Snowshoe Hare (Lepus americanus)

Snowshoe hares (Lepus americanus) are found throughout Canada and in the northernmost United States. Their range extends south to the Sierras, Rockies, and Appalachian mountains.[1] They are common in Alaska and can be found throughout the state except for the lower Kuskokwim Delta, the Alaska Peninsula, and the area north of the Brooks Ranges.[2] They are not native to Kodiak Island but were introduced to Kodiak in 1934.[3]

Snowshoe hares average between 18 and 20 inches (.5 m) in total length and weigh 3 to 4 pounds (1.4– .8 kg).[2] Males are slightly smaller than females.[1] Their summer coat is yellowish to grayish-brown with buff-colored flanks and a white belly. The ears are light brown with black tips and creamy borders, and the face and legs are cinnamon brown. Their winter coat is snowy white, except for their black eyelids and the black tips of their ears.[1,2 ] The start of the molt from their summer to winter coat is regulated by daylength and takes approximately 72 days to complete. Two different sets of hair follicles give rise to the white and brown hairs.[1] Snowshoe hares have large hind feet that are well-furred, allowing them to maneuver on deep snow and giving them their common name.[2]

Snowshoes are mostly vegetarians and eat a variety of plant materials, including grasses, buds, twigs, and leaves in the summer and twigs, spruce needles, barks, and buds in the winter.[1] They are also known to cannibalize the remains of other hares that have died, and they will eat fecal pellets to extract more nutrients.[1]

Snowshoe hares breed when they are one year old, and in Alaska, they have two to three litters per year. Breeding takes place from mid-May until August, and both males and females have multiple mates.[2] When the time nears for a pregnant female to give birth, she becomes highly intolerant of and aggressive toward males.[1] The gestation period lasts 36 to 37 days, and the first litter of the year averages four young, called leverets. The second litter of the year often averages six leverets, and there is sometimes a third litter.[2] Research suggests that the female may be able to breed even a day or two before she gives birth to her current litter.[1]

Leverets are born in a natural, unlined depression in the ground. They weigh 2 ounces (57 g) at birth, and they can walk by the time their fur dries. One of the main features that differentiates hares from rabbits is that hares are born with a full coat of fur, while rabbits are born with no fur. Hares also have open eyes and ears at birth, and in less than two weeks after they are born, they are already able to eat green vegetation. They continue to nurse for a month before they leave the nest for good.[2] Young hares reach sexual maturity within a year, but 85% of snowshoe hares live less than one year. Those that do survive may live up to five years in the wild.[1]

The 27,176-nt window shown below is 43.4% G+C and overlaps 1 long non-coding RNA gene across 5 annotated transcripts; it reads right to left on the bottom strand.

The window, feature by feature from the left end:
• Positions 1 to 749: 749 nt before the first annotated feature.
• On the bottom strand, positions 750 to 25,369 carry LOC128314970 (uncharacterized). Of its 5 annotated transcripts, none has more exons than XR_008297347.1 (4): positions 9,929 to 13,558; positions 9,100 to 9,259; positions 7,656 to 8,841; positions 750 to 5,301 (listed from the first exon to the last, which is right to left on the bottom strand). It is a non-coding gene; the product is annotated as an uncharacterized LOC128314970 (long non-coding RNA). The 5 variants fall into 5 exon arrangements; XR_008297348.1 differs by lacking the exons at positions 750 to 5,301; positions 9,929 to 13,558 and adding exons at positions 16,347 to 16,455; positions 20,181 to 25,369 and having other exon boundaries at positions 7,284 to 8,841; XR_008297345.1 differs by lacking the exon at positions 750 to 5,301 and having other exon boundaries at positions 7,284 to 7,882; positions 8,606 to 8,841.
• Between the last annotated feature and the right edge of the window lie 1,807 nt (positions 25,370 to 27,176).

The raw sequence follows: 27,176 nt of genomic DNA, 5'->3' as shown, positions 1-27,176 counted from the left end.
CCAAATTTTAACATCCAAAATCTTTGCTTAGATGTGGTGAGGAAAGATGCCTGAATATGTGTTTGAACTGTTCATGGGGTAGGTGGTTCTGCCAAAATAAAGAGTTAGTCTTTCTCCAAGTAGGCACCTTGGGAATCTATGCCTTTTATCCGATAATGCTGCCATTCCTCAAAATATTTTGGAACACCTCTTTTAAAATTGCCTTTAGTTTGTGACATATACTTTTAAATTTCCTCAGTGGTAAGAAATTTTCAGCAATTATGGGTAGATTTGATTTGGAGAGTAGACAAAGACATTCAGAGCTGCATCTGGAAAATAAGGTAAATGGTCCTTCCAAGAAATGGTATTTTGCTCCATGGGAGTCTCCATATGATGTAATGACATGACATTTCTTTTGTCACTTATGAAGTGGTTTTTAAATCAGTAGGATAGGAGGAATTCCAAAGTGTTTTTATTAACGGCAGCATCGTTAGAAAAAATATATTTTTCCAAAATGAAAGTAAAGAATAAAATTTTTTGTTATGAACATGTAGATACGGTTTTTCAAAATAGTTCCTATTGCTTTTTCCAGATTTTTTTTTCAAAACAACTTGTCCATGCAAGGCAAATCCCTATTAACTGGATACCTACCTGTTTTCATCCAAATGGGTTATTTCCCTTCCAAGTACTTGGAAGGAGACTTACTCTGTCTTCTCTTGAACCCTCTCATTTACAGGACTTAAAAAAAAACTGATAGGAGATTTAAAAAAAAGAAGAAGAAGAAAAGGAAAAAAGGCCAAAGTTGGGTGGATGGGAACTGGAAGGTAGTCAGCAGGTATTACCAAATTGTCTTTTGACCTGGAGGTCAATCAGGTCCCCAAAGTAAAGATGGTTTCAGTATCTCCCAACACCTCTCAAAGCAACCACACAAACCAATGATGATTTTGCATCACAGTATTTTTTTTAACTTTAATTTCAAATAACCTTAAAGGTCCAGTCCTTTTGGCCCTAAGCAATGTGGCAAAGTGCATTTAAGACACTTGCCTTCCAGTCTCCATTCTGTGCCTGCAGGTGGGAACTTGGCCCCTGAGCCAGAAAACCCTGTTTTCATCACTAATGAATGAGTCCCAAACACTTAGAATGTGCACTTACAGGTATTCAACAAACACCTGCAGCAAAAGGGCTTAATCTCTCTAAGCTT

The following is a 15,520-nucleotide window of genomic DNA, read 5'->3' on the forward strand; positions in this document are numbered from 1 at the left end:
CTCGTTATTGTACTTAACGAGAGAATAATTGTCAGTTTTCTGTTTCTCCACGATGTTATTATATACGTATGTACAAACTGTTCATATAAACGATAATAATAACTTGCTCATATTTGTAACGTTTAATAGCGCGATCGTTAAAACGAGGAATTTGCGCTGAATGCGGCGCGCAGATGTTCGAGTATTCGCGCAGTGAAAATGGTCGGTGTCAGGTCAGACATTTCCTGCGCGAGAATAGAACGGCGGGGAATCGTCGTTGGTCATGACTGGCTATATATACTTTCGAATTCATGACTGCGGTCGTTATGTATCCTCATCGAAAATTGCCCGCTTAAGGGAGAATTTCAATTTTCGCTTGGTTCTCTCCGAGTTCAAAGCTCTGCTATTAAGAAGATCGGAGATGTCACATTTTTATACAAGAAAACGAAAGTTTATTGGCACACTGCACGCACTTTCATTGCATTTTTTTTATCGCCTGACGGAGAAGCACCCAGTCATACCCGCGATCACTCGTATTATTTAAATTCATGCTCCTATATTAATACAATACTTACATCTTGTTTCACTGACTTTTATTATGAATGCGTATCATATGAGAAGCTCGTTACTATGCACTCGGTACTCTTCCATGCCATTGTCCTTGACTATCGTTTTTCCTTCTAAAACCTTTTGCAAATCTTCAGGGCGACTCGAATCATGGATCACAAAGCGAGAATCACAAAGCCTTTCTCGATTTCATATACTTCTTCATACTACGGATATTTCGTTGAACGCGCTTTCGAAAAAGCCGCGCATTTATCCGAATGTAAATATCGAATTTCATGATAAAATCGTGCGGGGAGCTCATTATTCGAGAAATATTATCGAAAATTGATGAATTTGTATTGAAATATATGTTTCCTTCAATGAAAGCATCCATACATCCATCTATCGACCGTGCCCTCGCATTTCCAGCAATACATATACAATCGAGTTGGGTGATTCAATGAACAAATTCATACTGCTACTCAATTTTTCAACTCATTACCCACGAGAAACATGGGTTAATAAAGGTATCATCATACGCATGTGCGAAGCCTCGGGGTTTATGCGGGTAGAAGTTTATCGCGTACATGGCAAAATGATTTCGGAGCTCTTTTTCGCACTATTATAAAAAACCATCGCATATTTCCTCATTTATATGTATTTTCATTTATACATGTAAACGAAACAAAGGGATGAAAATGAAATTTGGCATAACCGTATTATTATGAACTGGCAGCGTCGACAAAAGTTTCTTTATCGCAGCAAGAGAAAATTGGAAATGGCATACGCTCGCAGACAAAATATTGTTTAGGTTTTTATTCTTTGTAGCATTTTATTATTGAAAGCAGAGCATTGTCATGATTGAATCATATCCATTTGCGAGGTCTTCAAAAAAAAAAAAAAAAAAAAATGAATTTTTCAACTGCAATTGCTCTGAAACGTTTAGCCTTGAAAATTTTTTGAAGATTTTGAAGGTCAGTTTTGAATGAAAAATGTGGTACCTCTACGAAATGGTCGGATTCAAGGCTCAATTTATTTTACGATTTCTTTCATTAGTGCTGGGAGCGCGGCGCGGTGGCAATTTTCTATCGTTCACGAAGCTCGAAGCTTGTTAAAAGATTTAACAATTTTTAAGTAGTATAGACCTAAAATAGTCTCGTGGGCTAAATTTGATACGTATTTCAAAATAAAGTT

Snowshoe-hare density in an area is often high, but hares are solitary animals. They are most active at low light levels, so they are usually seen at dusk and dawn. They are also active at night and on cloudy days.[1] Most of their traveling takes place on well-known, trampled pathways through the vegetation, and these trails make deep grooves in the winter snow.[2] During the day, hares take short naps and spend a large amount of time grooming themselves. They also take dust baths to remove ectoparasites from their fur.[1]

Snowshoes can travel as fast as 27 mph (43.45 km/h) and can jump 10 ft. (3 m) in a single hop. They can change directions quickly and make vertical leaps, and both of these maneuvers aid them in avoiding predators. Hares are also good swimmers and will jump into a lake or a river to flee a predator. Young hares often attempt to escape predation by freezing in their tracks and blending into the background. If the hare remains immobile, the predator may not be able to see him when he is camouflaged.[1]

Snowshoe hares have excellent hearing that helps them identify approaching predators, but they are not very vocal. They make loud, squealing sounds when captured and may hiss and snort when approached by a predator, but hares communicate among themselves by thumping their hind feet on the ground.[1]

Populations of snowshoe hares cycle from periods of high abundance to periods of only a few animals. The population in an area will grow and then suddenly crash to a low level. When the population peaks, there may be as many as 600 hares per square mile (230/km2). Biologists are unsure why hare populations suddenly decline, but they suspect it may be due to a depletion of their food supply, predators, disease due to stress and parasites, or a combination of these causes.[2] It is difficult to determine the size of a hare population, but biologists estimate approximately 100,000 snowshoe hares live on Kodiak Island.[3]

Happy Thanksgiving to my U.S. readers!  If you haven’t already signed up for my free Mystery Newsletter, this would be a good time to do that.  This month I wrote about Israel Keyes, a monster that experts consider to be one of the top three most organized and intelligent serial killers ever.  You can sign up for my newsletter here

 

 

 

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